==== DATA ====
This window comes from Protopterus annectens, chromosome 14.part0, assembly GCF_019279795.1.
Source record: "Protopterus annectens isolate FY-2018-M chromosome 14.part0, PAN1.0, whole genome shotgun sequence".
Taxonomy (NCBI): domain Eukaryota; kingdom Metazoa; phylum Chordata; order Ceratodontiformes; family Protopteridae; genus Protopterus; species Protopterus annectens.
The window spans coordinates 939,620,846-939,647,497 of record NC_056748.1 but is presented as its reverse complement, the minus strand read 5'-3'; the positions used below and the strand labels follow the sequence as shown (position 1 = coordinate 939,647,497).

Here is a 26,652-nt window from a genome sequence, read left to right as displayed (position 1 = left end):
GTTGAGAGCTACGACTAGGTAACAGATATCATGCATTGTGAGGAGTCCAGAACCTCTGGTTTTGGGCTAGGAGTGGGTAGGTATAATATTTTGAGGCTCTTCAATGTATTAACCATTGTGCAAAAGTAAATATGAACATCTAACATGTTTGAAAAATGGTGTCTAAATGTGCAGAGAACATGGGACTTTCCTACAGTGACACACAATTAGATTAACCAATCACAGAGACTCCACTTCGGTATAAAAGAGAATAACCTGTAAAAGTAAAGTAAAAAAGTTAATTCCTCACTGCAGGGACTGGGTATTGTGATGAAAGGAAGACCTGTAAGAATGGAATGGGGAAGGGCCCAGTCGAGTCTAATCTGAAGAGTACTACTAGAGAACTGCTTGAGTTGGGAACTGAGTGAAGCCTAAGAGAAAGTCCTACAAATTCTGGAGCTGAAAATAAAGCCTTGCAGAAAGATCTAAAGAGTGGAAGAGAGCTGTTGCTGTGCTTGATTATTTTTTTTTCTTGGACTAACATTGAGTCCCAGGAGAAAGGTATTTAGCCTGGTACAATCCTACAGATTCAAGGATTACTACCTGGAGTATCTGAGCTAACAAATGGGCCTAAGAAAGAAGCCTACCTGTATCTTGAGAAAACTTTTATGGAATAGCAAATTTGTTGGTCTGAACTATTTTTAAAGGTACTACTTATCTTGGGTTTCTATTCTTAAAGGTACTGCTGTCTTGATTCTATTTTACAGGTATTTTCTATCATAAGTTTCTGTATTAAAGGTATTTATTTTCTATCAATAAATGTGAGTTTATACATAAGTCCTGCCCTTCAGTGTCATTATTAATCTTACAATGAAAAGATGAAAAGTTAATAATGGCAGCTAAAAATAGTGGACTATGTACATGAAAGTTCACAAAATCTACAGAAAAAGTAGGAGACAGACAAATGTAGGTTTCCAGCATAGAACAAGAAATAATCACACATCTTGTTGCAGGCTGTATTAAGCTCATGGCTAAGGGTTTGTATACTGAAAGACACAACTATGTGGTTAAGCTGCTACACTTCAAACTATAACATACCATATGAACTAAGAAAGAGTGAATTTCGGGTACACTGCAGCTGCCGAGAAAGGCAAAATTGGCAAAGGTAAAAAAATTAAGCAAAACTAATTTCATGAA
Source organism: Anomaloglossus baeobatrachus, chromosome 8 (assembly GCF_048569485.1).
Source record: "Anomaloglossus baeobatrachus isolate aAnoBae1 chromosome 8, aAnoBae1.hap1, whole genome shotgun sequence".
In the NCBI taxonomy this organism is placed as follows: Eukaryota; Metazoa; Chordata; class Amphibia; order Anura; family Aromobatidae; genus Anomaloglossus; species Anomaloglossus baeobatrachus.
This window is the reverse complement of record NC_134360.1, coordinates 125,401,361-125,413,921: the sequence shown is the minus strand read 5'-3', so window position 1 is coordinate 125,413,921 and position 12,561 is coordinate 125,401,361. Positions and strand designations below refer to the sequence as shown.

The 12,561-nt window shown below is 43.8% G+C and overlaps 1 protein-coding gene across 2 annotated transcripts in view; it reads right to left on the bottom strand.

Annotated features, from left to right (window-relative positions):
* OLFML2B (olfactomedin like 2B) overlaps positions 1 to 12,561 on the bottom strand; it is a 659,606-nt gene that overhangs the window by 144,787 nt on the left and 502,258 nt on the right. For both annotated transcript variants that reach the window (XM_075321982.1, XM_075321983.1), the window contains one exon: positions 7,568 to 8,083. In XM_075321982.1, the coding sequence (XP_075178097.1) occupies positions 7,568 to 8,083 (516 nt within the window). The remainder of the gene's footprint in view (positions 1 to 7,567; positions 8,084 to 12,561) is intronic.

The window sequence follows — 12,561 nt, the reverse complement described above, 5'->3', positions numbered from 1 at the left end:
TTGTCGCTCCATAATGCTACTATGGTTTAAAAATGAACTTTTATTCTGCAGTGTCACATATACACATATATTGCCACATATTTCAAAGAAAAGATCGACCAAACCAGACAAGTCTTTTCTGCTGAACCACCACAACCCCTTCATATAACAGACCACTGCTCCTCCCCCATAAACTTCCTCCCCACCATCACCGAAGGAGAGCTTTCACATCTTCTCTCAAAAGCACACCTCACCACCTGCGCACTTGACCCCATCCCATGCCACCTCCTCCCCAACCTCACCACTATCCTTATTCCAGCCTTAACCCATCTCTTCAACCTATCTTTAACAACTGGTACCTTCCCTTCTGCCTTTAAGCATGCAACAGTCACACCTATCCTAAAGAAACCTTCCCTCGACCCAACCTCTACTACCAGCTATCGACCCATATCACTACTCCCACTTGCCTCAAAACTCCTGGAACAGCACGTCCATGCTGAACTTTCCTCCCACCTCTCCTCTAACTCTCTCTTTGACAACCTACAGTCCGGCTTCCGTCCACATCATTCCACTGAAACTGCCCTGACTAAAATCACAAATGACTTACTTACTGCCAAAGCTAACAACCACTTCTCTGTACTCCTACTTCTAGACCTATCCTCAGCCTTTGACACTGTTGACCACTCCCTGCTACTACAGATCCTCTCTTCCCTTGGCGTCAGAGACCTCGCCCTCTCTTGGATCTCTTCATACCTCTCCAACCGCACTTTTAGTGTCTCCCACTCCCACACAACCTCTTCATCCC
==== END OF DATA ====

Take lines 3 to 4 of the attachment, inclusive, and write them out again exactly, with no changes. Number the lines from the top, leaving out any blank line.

Taxonomy (NCBI): domain Eukaryota; kingdom Metazoa; phylum Chordata; order Ceratodontiformes; family Protopteridae; genus Protopterus; species Protopterus annectens.
The window spans coordinates 939,620,846-939,647,497 of record NC_056748.1 but is presented as its reverse complement, the minus strand read 5'-3'; the positions used below and the strand labels follow the sequence as shown (position 1 = coordinate 939,647,497).